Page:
Restoration of raised bogs-Land-use history determines the composition of dragonfly assemblages

Autor(en): Krieger, Annemarie
Fartmann, Thomas 
Poniatowski, Dominik
Stichwörter: BIODIVERSITY; Biodiversity & Conservation; Biodiversity Conservation; BLANKET BOG; CONSERVATION; CUTOVER PEATLANDS; DITCH BLOCKING; DIVERSITY; Ecology; Environmental Sciences; Environmental Sciences & Ecology; Indicator species analysis; Mire ecosystem; Nature conservation; Odonata; PEATLAND RESTORATION; POOLS; RECOVERY; Sphagnum moss; Transition bog; WATER-TABLE
Erscheinungsdatum: 2019
Volumen: 237
Startseite: 291
Seitenende: 298
Even though bogs function as the most important terrestrial carbon store on Earth and play a crucial role in the conservation of highly endangered species, the area covered by peatlands is declining globally. Consequently, numerous restoration efforts within degraded bogs have been realized. In many cases, however, it is unknown whether the conservation measures have been successful. We used Odonata (hereafter referred to as dragonflies) as ecological indicators to evaluate the restoration success of rewetting measures in central European degraded raised bogs. Depending on their land-use history (rewetted industrial peat cuts with and without former agricultural use), two types of bog restoration were compared with rural peat cuts (control). Our study demonstrated that restored bogs are important habitats for dragonfly conservation. Both types of restored bogs were as diverse in overall species richness as the control plots. However, land-use history had a strong effect on restoration success. All raised-bog species of the study area were able to recolonize at least some of the nutrient-poor restored bogs. The situation was different for the nutrient-rich restored bogs. Due to the high nutrient content - caused by the former agricultural use - the characteristic dragonfly fauna of raised bogs will be unlikely to be able to recolonize in these locations in the long term. Nevertheless, the nutrient-rich restored bogs represent an important secondary habitat, especially for transition-bog species. In conclusion, the conducted restoration measures created a network of small oligo- to mesotrophic water bodies, which fosters aquatic macroinvertebrate diversity in bogs.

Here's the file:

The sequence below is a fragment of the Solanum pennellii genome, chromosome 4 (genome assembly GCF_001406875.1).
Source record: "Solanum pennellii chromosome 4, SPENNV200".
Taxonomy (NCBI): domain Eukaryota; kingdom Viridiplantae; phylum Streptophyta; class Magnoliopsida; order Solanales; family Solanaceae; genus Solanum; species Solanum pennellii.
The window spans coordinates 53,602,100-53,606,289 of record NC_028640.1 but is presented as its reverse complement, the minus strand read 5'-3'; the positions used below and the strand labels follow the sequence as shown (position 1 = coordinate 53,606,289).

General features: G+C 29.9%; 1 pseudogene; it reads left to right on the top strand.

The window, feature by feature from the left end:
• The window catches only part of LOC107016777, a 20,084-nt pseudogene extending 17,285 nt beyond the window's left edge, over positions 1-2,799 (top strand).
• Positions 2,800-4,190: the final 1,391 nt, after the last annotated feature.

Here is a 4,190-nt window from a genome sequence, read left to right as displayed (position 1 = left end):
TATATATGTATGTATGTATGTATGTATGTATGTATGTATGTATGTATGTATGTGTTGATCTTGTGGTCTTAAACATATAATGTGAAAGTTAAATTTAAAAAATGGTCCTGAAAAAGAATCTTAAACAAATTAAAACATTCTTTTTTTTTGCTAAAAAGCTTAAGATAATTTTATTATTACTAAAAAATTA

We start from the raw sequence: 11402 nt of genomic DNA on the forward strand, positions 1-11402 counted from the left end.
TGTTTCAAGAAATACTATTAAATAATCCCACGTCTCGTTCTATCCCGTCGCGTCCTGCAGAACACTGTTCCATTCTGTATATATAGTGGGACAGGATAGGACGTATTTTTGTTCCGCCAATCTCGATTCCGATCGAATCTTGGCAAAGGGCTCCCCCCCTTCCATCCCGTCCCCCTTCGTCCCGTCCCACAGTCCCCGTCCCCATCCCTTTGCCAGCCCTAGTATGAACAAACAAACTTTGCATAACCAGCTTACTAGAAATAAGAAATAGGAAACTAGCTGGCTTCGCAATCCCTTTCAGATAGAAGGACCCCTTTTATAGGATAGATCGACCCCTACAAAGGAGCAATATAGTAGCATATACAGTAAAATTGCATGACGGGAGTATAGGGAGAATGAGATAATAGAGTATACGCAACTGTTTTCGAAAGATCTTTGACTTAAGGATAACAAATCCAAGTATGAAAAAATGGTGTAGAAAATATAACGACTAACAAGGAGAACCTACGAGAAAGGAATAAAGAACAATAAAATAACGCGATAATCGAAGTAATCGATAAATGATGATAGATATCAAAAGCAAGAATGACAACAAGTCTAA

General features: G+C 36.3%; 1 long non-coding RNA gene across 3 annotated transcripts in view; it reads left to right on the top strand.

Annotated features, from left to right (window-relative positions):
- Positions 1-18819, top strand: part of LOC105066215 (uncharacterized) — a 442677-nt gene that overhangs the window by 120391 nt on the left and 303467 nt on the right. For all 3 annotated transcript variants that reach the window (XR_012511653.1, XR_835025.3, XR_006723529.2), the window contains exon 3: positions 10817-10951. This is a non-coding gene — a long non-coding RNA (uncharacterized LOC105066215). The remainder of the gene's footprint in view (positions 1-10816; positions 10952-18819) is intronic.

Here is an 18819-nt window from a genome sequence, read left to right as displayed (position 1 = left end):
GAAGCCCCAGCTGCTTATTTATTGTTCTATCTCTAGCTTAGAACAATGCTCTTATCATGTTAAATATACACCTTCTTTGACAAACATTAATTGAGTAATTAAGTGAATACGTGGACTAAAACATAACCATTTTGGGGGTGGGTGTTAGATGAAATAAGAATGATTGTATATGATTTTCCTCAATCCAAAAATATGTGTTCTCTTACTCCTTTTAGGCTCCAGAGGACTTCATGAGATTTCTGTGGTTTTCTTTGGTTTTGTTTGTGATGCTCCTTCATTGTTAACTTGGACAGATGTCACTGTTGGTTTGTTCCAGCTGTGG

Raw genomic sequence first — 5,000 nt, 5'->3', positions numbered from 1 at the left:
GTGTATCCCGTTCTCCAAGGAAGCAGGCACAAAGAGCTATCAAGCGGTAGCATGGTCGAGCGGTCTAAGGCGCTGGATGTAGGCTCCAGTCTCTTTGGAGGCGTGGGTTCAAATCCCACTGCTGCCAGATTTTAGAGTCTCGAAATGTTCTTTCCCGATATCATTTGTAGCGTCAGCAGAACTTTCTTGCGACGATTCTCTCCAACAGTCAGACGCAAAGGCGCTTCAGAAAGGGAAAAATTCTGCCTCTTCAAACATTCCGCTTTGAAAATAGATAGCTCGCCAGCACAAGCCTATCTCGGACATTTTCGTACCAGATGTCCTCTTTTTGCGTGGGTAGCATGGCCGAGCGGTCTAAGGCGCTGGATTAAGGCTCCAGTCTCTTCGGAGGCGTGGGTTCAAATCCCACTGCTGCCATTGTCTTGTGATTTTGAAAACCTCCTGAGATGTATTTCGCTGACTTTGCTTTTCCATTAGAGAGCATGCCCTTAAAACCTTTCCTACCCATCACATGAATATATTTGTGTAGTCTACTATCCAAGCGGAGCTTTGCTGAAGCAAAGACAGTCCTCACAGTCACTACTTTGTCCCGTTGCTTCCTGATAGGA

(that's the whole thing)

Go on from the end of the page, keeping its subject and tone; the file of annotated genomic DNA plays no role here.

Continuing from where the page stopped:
ISSN: 00063207
DOI: 10.1016/j.biocon.2019.06.032

Show full item record

Page view(s)

Last Week
Last month
checked on Feb 23, 2024

Google ScholarTM